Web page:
About the Author
I’m an avid reader and movie lover. There’s not much I like better than reading a book and then seeing the movie version, or watching a movie and then reading the novelization. I have a degree in English literature, which means that at some point in my life I actually received grades for discussing and writing essays about literature. Can’t get much better than that, right? Well, it can. Who needs to pull apart the deep inner workings of dusty old classics when there’s such wonderful fodder in the mass media that people watch (and read) everyday? Above all, I believe that I can’t do much better in this life than in pointing my friends toward a personal relationship with Jesus Christ. Everything makes perfect sense when viewed from a Christian worldview. Even when the intent of the writer was something entirely different, everything can point to our Creator God. He is the foundation for every logical thought, the judge of all evil, and the author of all beauty.

The Monuments Men (2014) – AYJW046

Are people’s lives more important than art? Tim and Eve explore the themes of The Monuments Men from a Christian worldview.

After Earth (2013) – AYJW045

After Earth invites discussion on parenting, fear, and environmentalism from a Christian worldview.

The Pursuit of Happyness (2006) – AYJW044

Guest host Tim Martin joins in a discussion on what should make Christians happy based on The Pursuit of Happyness.

Bicentennial Man (1999) – AYJW043

Bicentennial Man contains much to discuss from a Christian worldview about what it means to be human.

Divergent (2014)—AYJW042

Divergent is an interesting young-adult adaptation with a surprisingly biblical hidden theme.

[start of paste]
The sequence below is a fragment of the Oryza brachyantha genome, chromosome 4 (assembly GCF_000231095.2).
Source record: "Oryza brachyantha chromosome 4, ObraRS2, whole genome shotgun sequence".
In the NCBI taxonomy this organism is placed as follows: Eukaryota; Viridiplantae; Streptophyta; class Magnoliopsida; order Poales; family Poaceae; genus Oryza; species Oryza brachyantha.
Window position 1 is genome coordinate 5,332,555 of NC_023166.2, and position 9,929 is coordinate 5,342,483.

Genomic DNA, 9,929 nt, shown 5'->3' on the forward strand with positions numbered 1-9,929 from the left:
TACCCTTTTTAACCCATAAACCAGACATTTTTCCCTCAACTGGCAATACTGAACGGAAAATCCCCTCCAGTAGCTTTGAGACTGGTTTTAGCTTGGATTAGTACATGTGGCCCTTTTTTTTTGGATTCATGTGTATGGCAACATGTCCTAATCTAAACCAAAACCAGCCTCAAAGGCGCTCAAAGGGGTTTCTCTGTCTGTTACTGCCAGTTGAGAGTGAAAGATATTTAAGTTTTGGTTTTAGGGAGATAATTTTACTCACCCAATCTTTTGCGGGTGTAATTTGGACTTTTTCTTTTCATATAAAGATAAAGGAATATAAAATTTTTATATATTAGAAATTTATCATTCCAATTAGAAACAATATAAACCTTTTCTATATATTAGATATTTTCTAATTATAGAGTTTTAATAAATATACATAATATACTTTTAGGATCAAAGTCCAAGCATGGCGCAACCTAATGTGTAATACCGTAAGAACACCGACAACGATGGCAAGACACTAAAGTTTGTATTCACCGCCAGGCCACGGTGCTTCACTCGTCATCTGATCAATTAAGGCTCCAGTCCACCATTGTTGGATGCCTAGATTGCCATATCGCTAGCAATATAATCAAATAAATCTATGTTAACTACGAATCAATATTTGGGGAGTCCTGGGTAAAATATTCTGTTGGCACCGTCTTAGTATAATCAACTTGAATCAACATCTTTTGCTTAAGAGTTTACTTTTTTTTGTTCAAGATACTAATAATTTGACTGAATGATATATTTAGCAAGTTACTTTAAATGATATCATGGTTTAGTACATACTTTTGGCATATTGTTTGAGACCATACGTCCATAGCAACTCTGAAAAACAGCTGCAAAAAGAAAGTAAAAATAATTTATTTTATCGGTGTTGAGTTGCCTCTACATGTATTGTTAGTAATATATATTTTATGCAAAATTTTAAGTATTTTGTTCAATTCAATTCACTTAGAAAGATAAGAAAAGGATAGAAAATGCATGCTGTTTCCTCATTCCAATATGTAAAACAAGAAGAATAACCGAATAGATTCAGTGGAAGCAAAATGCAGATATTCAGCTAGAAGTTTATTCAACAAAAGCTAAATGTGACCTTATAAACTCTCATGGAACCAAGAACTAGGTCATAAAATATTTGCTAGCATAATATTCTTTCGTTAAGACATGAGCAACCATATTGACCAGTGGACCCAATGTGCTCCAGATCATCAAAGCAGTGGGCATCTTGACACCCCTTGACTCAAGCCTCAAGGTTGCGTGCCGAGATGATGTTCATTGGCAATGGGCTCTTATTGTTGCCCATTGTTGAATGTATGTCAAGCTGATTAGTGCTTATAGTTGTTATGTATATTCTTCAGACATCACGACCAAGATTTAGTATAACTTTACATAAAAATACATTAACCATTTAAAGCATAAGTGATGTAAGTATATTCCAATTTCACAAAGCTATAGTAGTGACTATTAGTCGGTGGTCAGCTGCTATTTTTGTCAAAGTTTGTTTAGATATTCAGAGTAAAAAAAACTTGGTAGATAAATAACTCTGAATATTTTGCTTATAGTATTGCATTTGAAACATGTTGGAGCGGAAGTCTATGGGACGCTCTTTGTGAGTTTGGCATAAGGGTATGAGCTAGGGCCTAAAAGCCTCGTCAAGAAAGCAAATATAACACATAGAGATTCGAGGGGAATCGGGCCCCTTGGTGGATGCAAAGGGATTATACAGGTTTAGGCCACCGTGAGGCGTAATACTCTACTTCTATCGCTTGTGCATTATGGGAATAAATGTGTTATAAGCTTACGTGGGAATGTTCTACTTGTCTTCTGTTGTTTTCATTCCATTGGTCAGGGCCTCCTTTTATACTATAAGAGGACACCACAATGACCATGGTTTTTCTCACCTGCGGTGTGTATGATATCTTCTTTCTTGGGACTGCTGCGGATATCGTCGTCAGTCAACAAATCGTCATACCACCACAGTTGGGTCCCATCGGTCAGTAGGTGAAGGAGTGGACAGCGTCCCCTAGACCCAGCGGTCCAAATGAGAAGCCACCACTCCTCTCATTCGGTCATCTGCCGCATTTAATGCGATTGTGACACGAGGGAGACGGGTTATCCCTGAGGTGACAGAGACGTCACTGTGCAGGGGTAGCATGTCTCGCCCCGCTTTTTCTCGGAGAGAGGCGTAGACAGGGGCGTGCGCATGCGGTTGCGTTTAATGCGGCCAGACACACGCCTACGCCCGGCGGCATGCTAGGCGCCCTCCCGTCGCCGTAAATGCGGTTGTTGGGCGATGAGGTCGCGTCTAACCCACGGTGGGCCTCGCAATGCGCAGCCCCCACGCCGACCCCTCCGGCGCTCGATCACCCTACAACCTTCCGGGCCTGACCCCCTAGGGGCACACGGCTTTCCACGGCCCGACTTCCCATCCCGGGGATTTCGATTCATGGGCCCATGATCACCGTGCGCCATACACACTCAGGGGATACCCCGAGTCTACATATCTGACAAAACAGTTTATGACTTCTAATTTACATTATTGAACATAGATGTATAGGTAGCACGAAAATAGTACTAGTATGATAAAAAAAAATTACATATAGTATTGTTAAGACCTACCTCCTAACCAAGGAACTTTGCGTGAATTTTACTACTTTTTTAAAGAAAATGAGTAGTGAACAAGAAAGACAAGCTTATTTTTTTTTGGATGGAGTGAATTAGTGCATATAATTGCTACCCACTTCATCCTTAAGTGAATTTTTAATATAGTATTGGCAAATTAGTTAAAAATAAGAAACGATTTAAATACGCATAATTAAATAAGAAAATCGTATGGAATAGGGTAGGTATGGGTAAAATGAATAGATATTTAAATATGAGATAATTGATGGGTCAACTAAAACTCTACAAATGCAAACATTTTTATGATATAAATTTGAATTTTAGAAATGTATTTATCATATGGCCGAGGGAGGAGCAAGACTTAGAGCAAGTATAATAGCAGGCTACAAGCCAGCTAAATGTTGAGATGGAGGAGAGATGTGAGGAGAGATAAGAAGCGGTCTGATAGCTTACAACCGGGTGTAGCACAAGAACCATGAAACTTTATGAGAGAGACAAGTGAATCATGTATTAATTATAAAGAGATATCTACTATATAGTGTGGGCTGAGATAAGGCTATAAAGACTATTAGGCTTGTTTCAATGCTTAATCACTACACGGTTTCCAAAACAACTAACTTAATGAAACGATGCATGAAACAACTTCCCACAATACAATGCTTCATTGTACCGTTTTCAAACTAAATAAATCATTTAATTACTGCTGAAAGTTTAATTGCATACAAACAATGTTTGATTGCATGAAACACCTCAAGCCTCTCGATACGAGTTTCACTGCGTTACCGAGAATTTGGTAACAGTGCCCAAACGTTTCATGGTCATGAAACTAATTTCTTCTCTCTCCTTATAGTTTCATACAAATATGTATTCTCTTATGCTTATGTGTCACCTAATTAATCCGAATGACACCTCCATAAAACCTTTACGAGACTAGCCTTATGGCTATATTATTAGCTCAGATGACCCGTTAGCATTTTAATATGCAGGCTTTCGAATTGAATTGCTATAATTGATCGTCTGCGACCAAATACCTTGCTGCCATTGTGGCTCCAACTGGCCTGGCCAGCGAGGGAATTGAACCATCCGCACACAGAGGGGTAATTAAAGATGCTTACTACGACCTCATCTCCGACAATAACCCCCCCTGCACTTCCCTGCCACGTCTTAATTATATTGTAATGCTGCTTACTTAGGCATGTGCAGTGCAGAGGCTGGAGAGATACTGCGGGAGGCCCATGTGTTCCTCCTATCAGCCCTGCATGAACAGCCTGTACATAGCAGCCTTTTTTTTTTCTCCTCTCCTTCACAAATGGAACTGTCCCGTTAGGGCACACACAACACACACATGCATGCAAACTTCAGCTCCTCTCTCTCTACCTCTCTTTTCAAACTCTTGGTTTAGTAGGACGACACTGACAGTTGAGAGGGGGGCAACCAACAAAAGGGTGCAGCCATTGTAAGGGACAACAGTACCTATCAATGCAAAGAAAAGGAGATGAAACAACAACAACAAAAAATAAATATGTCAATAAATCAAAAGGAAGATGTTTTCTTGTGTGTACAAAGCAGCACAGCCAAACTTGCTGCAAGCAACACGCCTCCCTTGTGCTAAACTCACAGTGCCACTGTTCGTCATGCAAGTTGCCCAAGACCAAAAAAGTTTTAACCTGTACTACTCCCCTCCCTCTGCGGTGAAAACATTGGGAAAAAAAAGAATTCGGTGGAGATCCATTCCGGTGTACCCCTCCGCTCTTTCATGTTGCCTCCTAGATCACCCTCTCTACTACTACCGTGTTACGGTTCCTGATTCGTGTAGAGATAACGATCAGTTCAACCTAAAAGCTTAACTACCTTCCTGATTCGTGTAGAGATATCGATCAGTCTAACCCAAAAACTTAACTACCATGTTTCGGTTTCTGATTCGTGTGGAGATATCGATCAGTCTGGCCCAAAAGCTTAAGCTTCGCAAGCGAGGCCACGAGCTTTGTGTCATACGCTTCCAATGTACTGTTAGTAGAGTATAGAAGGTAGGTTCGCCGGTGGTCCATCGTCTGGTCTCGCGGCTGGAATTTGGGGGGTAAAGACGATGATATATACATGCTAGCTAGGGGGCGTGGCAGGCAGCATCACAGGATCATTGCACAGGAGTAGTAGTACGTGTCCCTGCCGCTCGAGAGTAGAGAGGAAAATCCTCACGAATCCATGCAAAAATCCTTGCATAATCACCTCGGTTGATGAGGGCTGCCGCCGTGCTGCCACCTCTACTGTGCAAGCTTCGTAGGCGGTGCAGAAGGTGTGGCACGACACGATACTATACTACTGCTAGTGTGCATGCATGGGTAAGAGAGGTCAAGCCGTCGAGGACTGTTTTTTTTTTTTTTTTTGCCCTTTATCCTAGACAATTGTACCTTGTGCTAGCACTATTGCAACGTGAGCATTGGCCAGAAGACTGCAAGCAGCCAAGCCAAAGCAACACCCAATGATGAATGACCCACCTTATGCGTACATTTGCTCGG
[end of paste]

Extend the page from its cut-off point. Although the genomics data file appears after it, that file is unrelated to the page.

The Hunger Games: Catching Fire (2013) – AYJW041 – Crossover Event

Dr. Jayce O’Neal from The Strangers and Aliens podcast joins Eve to discuss The Hunger Games: Catching Fire from a Christian worldview.

Source Code (2011) and Deja Vu (2006) – AYJW040

Source Code and Deja Vu have the same plot with different stories that ask and answer the question: Can we change the past?

Ender’s Game (2013) – AYJW039

Ender’s Game is a complex story, and both media versions cover themes from bullying and group psychology to the price of both victory and defeat and the justification for war.

Save the Last Dance (2001) – AYJW038

There’s more to Save the Last Dance than hip hop dancing. It is a ripe field for discussion on teen pregnancy, interracial relationships, prejudice, and fatherhood.

Iron Man 3 (AYJW037) Superhero Theme Week

It’s Superhero Theme Week, and Iron Man 3 fits right in with a not-so-super hero ready to save the girl and the country with a full repertoire of tricks and cheesy one liners.

42 (2013) and Red Tails (2012) – AYJW036

Eve Franklin explores racism in the historical context of 42 (still in theaters) and last year’s almost overlooked gem Red Tails, and the Christian content in both movies.

42 and Red Tails, Iron Man 3—Upcoming Reviews

Last night I had the pleasure of previewing 42 before its release in theaters tomorrow. I encourage you to go see it and then stay tuned for my critical thinking review combining an in-depth exploration of the real life valor of African Americans in the movie Red Tails (2012) with a heart-felt analysis of a post-war story of guts in the face of adversity in this new portrayal of Jackie Robinson’s first year in Major League baseball.

I will also, Lord willing, be releasing a critical review of Iron Man 3 during the week of May 12-18 for a theme week in conjunction with other terrific Christian worldview podcasts. Stay tuned for more details.

And if any of you are waiting with bated breath for my review of Hunger Games, it’s still in the queue.

Did you see that?

I’m still needing submissions for my new segment “Did you see that?” Prove to me that you aren’t just watching, but thinking critically about the things you entertain yourself with.

Just write or record 90 seconds worth of a critical insight you caught while watching a TV show, commercial, movie trailer, or reading a book or public news item. Submit your reviews via phone (903) 231-2221 or by emailing (put “Did you see that?” in the subject line), or by clicking on the handy “Send a voice mail message” at the right of this blog post.

I want to know you are out there and not just watching!